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Guns in the News: Governor DeSantis Expands ‘Stand Your Ground’ in Florida


After pledging to crack down on “violent and disorderly assemblies,” Republican Florida Gov. Ron DeSantis has drafted legislation which expands on Florida’s “stand your ground” law. His proposal would increase the list of “forcible felonies” under Florida’s self-defense law to justify the use of force against people who engage in criminal mischief that results in the “interruption or impairment” of a business, and looting, which the draft defines as a burglary within 500 feet of a “violent or disorderly assembly.”

Peeling Back the Layers

Joe Gruters, a Republican member of the Florida State Senate, said the governor “has the right idea” with his proposed bill. He urged state lawmakers to consider the proposal sooner than later. DeSantis’ legislation:

  • Recommends additional penalties against people involved in “violent or disorderly assemblies” — gatherings of seven people or more that “substantially obstruct” government functions or services, create “immediate danger of damage to property or injury to persons,” and that deprive any person of a “legal right or disturbs any person in the enjoyment of a legal right.”
  • Provides judges more leeway to grant “immunity” to someone they believe acted in self-defense before letting a case get to a jury.
  • Prohibits anyone charged with crimes related to such assemblies from being released on bail or bond before an initial court hearing before a judge “in order to ensure the full participation of the prosecutors and the protection of the public.”
  • Recommends that any government employee convicted of participating in such assemblies would be fired (non-government employees would be ineligible for reemployment assistance benefits).
  • Targets counties and municipalities that make “disproportionate funding reductions” to law enforcement budgets, a push against movements to “defunding the police.” Under the governor’s proposal, each must certify that it is not disproportionately cutting law enforcement funding. It would withhold state funds from local governments that cut law enforcement budgets.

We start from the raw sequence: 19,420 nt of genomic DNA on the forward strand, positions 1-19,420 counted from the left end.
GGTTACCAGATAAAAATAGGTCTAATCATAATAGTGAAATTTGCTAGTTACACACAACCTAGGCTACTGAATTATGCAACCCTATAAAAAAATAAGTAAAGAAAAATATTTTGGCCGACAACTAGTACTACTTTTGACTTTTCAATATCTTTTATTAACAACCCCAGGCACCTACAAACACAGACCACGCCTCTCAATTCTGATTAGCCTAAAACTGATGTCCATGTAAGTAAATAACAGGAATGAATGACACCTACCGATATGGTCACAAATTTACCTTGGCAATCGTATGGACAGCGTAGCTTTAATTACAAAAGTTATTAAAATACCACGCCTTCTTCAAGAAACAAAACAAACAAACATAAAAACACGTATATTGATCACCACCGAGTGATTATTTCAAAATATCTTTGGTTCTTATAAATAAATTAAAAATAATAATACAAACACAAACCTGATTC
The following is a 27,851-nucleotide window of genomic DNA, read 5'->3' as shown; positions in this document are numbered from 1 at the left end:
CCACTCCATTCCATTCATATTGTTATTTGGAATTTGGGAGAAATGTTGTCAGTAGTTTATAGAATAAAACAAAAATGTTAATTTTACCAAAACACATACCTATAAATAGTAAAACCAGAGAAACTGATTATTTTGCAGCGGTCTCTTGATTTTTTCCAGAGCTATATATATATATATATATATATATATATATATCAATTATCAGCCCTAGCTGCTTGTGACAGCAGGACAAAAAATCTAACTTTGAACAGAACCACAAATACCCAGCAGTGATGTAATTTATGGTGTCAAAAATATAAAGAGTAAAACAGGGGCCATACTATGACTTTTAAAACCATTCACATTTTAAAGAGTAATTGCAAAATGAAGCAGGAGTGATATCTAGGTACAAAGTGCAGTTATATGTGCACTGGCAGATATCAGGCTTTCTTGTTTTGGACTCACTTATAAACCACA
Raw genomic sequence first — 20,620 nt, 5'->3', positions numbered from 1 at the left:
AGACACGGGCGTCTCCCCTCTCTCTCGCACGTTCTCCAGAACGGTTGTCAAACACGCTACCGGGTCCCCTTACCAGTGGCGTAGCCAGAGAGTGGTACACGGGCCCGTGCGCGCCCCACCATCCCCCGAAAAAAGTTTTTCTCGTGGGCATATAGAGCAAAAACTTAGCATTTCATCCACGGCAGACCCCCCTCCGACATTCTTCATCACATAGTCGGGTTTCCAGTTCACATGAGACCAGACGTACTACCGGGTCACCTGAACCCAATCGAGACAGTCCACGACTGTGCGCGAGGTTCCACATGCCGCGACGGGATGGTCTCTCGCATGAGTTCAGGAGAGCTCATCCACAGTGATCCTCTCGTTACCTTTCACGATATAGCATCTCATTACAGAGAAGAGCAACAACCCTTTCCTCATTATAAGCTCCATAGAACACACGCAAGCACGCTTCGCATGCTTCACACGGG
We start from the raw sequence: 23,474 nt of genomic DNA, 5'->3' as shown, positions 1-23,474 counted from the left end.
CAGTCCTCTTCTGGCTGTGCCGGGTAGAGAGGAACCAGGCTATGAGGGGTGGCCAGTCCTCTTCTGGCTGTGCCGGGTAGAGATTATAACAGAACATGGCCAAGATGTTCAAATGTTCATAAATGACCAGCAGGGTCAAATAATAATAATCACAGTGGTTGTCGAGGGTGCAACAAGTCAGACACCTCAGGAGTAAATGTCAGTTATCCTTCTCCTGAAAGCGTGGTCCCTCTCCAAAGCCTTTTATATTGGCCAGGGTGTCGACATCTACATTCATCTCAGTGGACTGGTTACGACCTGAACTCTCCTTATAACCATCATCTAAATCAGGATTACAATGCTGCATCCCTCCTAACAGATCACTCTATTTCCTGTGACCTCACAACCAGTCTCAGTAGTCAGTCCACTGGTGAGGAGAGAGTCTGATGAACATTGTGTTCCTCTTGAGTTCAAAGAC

DeSantis’ proposed bill is not without its critics. “It’s clear that the Trump beauty pageant is still going on with governors and senators, who all want to be the next Trump,” remarked Miami Beach Mayor Dan Gelber, a former federal prosecutor and Democratic state legislator.

Some attorneys are raising concerns about the governor’s draft, including the expansion of Florida’s stand your ground law. These opponents claim it fosters a Wild West “shoot-first, ask-questions-later” mentality.

“The laws existing in Florida have been able to address social situations in the past. These [proposals] address no gaps in the current laws,” Miami defense lawyer Phil Reizenstein stated. “It’s bad policy to enact criminal statutes for transient political issues. Time and money are better spent addressing the underlying causes of the unrest.”

Melba Pearson, a civil-rights attorney and former deputy director of Florida’s American Civil Liberties Union (ACLU), said the bill is “designed to tamp down on First Amendment rights of protesters.” Florida did not experience large-scale clashes between police and protesters like other states. “These are not mobs running around the street. People are using their First Amendment rights. This is a democracy, lest some in Tallahassee forget.”

We’ll See What 2021 Brings

DeSantis has now circulated a draft version of the bill to the Senate Committee on Criminal Justice and the House Judiciary Committee. No bills have yet been filed in either the House or Senate, and no legislators have publicly said they will sponsor the proposal ahead of the 2021 legislative session, which convenes on March 2, 2021. Committees will begin meeting in January 2021.

About Rick Sapp

Rick Sapp earned his Ph.D. in social anthropology after his time in the U.S. Army working for the 66th Military Intelligence Group, USAREUR, during the Soviet invasion of Czechoslovakia. Following his time in Paris, France, he worked for the U.S. Fish & Wildlife Service before turning to journalism and freelance writing. Along with being published in several newspapers and magazines, Rick has authored more than 50 books for a variety of publishers.

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